(RNS) — The late Cardinal John O’Connor of New York often said women who had abortions were “invincibly ignorant” — they did not understand what they were doing. He blamed the bishops for not teaching convincingly.
The question of abortion may be decided politically, but the real test is if morality is taught.
The Supreme Court’s decision in Dobbs v. Jackson changes our politics. For nearly 50 years, Roe v. Wade allowed abortion across the land. Now it doesn’t. For nearly 150 years before that, U.S. states made their own determinations about abortion. Now they do again.
Because the court has ordered that “the authority to regulate abortion is returned to the people and their elected representatives,” a pastiche of state laws will kick in, some more restrictive than others.
Ever since the May leak by Politico of the draft decision in Dobbs v. Jackson, pro-abortion groups pressed their positions, for example, suggesting overturning Roe would put in vitro fertilization at risk, even arguing that pregnancy is bad for your health. Both are key to pro-abortion strategy.
Since September 2021, a bill called the “Women’s Health Protection Act of 2022” has been sitting in the Senate. The proposed legislation allows all abortions before fetal viability and those “after fetal viability where it is necessary, in the good-faith medical judgment of the treating health care professional, for the preservation of the life or health of the person who is pregnant.”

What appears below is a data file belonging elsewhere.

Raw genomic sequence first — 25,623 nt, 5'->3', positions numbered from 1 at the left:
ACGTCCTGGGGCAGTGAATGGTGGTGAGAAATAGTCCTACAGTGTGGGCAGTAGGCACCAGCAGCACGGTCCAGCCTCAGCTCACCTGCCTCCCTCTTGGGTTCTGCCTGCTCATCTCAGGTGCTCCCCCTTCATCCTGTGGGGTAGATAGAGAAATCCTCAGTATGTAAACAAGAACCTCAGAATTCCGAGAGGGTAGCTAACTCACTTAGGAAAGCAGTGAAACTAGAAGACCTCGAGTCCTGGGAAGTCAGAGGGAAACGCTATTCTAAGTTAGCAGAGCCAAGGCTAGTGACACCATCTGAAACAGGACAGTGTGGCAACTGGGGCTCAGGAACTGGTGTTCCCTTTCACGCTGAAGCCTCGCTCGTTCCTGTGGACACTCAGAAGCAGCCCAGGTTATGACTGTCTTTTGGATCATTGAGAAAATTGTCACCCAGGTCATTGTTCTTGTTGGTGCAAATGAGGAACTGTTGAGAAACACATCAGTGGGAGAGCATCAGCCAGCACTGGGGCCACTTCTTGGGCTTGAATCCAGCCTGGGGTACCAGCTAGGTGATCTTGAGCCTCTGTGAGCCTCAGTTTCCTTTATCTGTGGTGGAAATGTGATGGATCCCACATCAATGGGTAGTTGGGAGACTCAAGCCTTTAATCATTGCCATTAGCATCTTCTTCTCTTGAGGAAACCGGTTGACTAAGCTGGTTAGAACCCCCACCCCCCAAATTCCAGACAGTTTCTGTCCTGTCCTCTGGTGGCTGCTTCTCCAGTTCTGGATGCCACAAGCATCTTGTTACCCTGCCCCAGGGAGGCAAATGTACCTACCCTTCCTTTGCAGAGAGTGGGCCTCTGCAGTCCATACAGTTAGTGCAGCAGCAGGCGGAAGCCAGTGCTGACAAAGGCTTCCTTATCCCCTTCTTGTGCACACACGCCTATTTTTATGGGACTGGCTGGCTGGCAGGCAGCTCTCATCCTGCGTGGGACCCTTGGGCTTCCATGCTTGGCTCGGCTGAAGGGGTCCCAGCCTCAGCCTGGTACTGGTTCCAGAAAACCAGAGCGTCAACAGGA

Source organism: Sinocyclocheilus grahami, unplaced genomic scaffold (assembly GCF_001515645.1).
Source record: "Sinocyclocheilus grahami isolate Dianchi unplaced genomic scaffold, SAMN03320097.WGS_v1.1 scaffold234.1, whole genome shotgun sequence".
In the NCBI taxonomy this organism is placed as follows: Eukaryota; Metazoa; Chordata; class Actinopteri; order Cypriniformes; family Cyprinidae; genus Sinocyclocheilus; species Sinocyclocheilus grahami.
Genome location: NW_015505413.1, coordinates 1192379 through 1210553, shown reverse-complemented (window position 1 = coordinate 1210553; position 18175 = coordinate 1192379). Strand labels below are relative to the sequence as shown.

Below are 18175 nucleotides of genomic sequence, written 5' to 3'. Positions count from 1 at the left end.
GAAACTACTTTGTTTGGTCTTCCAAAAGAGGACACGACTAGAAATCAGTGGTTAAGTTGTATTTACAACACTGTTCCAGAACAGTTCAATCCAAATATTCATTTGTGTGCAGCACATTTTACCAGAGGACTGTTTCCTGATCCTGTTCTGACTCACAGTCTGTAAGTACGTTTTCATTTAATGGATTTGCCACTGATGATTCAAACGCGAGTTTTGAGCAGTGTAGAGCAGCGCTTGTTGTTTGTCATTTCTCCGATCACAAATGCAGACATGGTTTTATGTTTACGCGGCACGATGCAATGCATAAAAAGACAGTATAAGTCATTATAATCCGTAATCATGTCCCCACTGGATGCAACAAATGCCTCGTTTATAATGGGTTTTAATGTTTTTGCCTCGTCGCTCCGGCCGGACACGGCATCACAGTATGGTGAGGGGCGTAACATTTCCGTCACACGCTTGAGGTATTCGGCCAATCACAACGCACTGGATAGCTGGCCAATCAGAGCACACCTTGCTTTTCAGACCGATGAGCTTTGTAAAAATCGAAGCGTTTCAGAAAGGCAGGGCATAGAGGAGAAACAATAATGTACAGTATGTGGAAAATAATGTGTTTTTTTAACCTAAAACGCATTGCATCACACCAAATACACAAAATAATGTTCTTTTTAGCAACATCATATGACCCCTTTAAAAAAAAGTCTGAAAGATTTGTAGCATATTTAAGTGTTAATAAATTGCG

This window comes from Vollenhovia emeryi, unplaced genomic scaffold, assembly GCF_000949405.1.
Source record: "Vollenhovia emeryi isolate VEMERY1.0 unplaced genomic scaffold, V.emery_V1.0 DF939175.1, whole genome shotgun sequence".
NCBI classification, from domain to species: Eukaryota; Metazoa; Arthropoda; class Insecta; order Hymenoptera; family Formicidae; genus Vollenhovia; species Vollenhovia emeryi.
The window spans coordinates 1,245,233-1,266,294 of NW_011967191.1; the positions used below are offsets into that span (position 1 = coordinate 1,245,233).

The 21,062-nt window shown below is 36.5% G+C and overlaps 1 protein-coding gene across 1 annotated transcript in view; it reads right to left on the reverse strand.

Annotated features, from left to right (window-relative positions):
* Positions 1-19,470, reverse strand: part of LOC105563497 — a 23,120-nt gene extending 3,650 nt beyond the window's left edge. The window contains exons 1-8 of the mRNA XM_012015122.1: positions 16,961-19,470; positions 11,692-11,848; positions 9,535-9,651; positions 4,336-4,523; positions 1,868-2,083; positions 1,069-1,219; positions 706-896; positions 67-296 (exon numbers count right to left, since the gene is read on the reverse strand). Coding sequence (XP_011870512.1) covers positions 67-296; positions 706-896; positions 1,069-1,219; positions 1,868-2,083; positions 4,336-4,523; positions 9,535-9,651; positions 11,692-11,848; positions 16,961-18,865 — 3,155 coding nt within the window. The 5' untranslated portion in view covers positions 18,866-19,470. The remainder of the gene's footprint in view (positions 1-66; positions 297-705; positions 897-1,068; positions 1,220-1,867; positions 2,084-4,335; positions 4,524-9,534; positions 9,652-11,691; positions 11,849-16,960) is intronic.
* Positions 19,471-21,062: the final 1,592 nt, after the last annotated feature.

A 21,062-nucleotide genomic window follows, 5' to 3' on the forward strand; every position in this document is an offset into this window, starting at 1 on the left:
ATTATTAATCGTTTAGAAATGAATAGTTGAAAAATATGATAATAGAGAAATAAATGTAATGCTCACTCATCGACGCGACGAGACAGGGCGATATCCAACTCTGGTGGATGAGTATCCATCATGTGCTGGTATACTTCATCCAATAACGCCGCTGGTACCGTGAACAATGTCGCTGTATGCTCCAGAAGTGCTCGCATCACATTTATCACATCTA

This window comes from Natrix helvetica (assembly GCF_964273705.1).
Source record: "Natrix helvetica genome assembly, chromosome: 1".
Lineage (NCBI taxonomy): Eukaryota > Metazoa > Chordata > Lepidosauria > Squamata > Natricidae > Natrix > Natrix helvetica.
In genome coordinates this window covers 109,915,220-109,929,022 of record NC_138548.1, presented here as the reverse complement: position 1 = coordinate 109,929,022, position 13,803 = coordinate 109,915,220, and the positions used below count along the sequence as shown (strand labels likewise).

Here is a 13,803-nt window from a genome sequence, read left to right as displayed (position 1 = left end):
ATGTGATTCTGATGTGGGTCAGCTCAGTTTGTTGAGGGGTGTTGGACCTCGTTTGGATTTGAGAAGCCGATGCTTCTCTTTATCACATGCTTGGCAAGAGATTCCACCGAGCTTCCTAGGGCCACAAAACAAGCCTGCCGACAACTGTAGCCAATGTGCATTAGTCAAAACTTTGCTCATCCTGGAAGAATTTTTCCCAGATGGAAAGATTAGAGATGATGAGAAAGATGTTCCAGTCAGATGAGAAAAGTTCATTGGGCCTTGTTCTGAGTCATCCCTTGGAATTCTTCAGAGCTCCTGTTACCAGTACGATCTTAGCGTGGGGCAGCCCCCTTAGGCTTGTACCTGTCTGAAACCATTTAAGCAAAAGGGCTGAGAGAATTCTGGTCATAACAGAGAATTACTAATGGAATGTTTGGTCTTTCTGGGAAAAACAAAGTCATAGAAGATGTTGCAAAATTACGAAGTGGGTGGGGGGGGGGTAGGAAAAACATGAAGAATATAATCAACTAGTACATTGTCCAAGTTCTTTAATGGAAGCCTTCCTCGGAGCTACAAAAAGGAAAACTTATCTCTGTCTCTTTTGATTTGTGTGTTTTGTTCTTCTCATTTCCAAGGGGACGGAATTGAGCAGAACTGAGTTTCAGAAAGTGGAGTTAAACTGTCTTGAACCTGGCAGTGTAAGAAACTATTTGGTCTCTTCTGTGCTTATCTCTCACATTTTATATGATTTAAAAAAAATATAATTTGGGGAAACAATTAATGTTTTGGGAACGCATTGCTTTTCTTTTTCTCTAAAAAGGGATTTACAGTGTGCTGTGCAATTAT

Strongly supported by Speaker Nancy Pelosi, the law passed the House of Representatives by a narrow (218-211) margin. Three Representatives did not vote. When it went to the Senate, the vote to proceed failed 49-51. Senator Manchin of West Virginia crossed the aisle to vote with the Republicans.
The Catholic Church has always allowed the “life of the mother” exception under the concept of double effect, for example, termination of an ectopic pregnancy or removal of the uterus to treat cancer of the womb.
But the “life or health of the person who is pregnant” presents possibilities for wide interpretation. On the one hand, the sentence protects the practitioner who determines the baby is dead or dying in the womb. On the other hand, it seems to allow for abortions up until the moment of birth where the mother claims a traumatic psychological condition. Or maybe she’s not ill, just worried about her health.
So, what now? The Catholic Communion rail controversy can only increase. A few bishops have banned Speaker Pelosi from the sacrament in their dioceses. A few others steadfastly remain silent, about her and, perhaps more importantly, about President Biden.
Biden has said he is not sure when human life begins. Before you send him a biology book, consider that he is perhaps thinking about the Catholic concept of ensoulment — not conception, implantation, quickening or viability. The Church prefers to recognize the sanctity of all human life, and there is no argument that every stage is human.
The controversy will not end soon, but if the bishops address “invincible ignorance,” there may be fewer Catholic politicians supporting laws allowing abortion. Maybe the bishops can redouble their efforts to teach Gospel values. Maybe they can teach that “respect life” includes Catholic social teaching, which in turn requires just wages and proper working conditions. Maybe they can expand Church efforts to assist the poor.
Politics is not the point. The point is to make abortion unnecessary.
(Phyllis Zagano is senior research associate-in-residence and adjunct professor of religion at Hofstra University in Hempstead, New York. Her most recent book is “Women: Icons of Christ.” The views expressed in this commentary do not necessarily reflect those of Religion News Service.)